The term freemium has been getting a lot of spotlight in recent times as it is being strongly considered as the business model of the future for games by a number of analysts and companies in the gaming industry.
Allowing consumers to download and play the game for free, while charging them a little extra for unlocking additional content such as characters, weapons, clothes, items, levels, etc. if the experience gets the nod is something that tablets, smartphones and PC games have been offering for a while now.
Electronic Arts (EA) in particular has been pretty vocal about their interest in this new business model, calling it the future of gaming. Talking to UK trade site MCV, the Interactive senior vice president and general manager of the America-based publisher/developer Nick Earl asserted that the new business model can be quite rewarding, asserting that freemium is indeed the future.
“The future is not about one-time payments, the future is about freemium,” Earl said. “A decent number of people convert to paying and they may not pay a lot, but most of them actually pay more than you’d think.”
The validity of this observation by Earn becomes quite apparent after taking a look at the massively multiplayer online (MMO) PC games such as League of Legends. Developed by Riot Games, the free-for-play game allows players to download and play the game for free, granting them access to the basic features. However, for those willing to pay a little cash, they are able to enhance their experience even further by being able to play with additional Champions, the character that the player controls, getting different clothes for their Champions, unlocking runes, etc. Despite being generally free, the developer is still managing to make a fair amount of money through the downloadable content (DLC), a sign that other publishers and developers in the industry are finding hard to ignore.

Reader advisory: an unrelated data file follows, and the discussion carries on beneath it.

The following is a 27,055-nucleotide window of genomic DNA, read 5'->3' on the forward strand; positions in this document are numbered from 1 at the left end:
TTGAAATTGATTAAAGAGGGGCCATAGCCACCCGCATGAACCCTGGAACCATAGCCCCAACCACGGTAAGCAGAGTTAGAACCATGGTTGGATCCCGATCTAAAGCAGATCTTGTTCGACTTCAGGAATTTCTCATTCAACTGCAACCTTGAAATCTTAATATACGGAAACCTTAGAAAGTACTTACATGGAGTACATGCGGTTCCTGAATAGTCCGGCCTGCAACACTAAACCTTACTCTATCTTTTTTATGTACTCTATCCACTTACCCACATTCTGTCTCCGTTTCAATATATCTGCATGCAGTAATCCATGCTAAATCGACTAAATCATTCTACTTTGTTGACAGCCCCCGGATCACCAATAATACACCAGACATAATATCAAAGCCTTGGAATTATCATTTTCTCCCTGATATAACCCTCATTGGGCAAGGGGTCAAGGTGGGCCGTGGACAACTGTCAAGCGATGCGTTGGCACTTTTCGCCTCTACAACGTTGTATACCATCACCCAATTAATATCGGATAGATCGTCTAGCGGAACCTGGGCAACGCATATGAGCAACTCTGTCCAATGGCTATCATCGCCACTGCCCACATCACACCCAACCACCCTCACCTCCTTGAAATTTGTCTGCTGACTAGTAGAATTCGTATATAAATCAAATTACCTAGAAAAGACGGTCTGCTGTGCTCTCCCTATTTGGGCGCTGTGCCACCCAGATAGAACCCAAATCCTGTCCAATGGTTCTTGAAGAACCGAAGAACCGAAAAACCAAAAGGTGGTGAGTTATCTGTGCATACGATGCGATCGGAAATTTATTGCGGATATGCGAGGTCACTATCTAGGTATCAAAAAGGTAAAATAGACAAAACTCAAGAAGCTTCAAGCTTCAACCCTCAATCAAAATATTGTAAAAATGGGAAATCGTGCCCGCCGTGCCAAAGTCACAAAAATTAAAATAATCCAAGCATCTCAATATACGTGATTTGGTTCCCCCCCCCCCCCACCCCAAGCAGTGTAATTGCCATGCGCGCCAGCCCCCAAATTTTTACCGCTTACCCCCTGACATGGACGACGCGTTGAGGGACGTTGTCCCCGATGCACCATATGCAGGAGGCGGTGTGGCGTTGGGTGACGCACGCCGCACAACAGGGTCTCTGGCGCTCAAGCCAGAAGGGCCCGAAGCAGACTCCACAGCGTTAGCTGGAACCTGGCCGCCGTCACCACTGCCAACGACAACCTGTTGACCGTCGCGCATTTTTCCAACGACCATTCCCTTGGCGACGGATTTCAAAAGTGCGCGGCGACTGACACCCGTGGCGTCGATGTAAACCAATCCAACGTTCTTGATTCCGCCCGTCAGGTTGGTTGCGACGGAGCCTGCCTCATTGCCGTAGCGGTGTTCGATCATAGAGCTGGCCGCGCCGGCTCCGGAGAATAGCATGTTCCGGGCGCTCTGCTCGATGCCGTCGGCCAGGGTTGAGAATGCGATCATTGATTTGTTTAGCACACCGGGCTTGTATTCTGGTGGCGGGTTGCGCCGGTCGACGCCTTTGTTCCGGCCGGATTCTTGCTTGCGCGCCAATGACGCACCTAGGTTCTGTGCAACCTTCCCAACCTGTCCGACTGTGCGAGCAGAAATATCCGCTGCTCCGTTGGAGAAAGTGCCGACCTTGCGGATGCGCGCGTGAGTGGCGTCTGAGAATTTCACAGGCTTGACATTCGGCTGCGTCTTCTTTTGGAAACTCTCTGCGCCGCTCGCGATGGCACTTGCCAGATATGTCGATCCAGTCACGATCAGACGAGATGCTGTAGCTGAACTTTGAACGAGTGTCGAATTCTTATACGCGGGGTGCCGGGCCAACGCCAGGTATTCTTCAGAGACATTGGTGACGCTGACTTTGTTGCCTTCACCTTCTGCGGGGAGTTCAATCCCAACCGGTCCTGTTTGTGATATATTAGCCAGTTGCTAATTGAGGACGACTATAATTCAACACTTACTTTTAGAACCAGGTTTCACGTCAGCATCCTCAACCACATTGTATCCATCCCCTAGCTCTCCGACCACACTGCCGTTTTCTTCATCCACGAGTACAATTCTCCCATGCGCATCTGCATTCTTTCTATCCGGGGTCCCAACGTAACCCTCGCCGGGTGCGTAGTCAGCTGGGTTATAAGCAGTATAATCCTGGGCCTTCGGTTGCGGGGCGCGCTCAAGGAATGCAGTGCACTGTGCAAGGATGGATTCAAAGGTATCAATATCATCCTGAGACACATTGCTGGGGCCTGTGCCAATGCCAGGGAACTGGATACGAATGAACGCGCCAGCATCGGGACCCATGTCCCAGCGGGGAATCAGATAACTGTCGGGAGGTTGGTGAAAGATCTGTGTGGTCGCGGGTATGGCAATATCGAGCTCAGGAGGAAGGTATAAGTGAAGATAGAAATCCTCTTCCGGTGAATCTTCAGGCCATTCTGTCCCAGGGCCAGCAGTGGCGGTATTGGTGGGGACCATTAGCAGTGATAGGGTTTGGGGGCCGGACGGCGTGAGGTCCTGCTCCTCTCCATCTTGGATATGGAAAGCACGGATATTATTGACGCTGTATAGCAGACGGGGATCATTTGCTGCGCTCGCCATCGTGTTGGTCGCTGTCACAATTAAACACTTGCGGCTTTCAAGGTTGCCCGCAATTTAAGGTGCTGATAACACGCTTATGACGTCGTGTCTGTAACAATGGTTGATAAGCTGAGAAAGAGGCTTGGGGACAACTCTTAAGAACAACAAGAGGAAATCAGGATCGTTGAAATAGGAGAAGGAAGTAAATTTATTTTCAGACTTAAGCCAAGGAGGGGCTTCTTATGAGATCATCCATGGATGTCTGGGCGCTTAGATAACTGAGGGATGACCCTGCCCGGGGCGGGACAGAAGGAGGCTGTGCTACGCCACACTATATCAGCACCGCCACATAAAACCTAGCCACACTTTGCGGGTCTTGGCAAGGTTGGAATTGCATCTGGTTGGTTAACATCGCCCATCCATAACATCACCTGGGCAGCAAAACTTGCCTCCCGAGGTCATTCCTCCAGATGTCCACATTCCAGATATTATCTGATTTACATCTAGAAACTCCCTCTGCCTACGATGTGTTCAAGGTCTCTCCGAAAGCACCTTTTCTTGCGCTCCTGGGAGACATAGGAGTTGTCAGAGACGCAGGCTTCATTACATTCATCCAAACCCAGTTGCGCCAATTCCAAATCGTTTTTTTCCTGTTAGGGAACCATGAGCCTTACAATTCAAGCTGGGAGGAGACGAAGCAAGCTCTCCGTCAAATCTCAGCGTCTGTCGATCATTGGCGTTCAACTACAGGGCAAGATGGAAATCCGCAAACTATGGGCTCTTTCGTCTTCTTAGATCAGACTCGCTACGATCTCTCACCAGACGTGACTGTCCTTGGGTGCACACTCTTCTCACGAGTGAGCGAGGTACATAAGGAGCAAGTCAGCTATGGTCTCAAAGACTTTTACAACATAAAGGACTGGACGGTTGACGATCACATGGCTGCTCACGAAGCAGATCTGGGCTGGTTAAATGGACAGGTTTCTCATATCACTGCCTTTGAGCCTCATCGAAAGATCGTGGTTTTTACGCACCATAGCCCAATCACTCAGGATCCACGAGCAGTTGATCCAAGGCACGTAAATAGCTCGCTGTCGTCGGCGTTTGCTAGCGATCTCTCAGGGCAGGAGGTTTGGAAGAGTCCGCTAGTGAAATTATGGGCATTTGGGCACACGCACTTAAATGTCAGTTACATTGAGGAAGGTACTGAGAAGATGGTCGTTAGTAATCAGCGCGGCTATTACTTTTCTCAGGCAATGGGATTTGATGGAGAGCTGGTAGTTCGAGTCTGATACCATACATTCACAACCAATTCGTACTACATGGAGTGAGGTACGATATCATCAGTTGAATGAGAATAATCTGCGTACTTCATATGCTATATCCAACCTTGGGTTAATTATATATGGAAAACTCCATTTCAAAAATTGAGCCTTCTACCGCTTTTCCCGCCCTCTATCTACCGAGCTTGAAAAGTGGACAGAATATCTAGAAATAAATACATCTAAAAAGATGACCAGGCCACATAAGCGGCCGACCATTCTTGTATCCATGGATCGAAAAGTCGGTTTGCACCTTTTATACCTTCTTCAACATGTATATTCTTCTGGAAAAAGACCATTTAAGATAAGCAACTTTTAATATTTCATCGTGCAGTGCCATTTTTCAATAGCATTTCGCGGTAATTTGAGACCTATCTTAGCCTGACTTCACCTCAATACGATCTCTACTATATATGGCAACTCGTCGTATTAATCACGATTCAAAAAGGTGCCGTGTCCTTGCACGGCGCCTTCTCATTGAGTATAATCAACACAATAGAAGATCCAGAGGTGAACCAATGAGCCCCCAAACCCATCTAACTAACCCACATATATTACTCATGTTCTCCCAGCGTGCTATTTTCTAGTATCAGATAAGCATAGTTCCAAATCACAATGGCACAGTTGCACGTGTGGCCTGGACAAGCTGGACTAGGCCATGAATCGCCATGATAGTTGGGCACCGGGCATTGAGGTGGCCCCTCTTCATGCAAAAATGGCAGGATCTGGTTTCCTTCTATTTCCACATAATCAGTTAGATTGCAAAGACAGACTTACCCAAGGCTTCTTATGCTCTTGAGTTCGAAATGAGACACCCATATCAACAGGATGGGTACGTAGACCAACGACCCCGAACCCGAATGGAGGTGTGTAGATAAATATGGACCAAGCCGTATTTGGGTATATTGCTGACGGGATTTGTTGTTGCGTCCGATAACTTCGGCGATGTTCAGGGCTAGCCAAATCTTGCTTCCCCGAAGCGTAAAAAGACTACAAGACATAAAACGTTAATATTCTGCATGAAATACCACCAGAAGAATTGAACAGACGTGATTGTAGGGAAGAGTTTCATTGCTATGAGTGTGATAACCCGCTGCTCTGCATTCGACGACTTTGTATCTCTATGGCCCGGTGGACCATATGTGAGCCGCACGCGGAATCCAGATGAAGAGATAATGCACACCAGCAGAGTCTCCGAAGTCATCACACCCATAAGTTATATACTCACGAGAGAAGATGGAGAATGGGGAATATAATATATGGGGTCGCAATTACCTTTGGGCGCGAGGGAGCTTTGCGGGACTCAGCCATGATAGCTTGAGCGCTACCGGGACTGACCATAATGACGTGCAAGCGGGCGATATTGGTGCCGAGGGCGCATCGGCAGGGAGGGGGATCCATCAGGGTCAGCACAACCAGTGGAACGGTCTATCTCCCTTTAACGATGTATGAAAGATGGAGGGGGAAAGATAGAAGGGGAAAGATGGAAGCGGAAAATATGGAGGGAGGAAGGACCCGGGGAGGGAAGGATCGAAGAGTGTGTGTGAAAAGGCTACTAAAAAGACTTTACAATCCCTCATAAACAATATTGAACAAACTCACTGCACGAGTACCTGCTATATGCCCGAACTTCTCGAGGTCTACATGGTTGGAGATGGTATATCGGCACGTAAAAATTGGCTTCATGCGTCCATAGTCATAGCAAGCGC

While Earl is convinced that freemium will work great with PC games, he does have a few doubts about the success of the model on consoles at the moment. He did, however, contend that this is nothing absolute as people like free stuff and there is a not a lot that can go wrong with allowing them to try out a game for free as they are more likely to pay for something that have already tried and liked. This human nature is something that may eventually lead to the adoption of the free-for-play business model by console games.
The transition may require developers of console games to give preference to digital channels, something that can very well lead to a number of complications as it threatens a strong reaction from the retailers, whom the likes of Sony and Microsoft heavily rely on for bringing their consoles within the reach of consumers.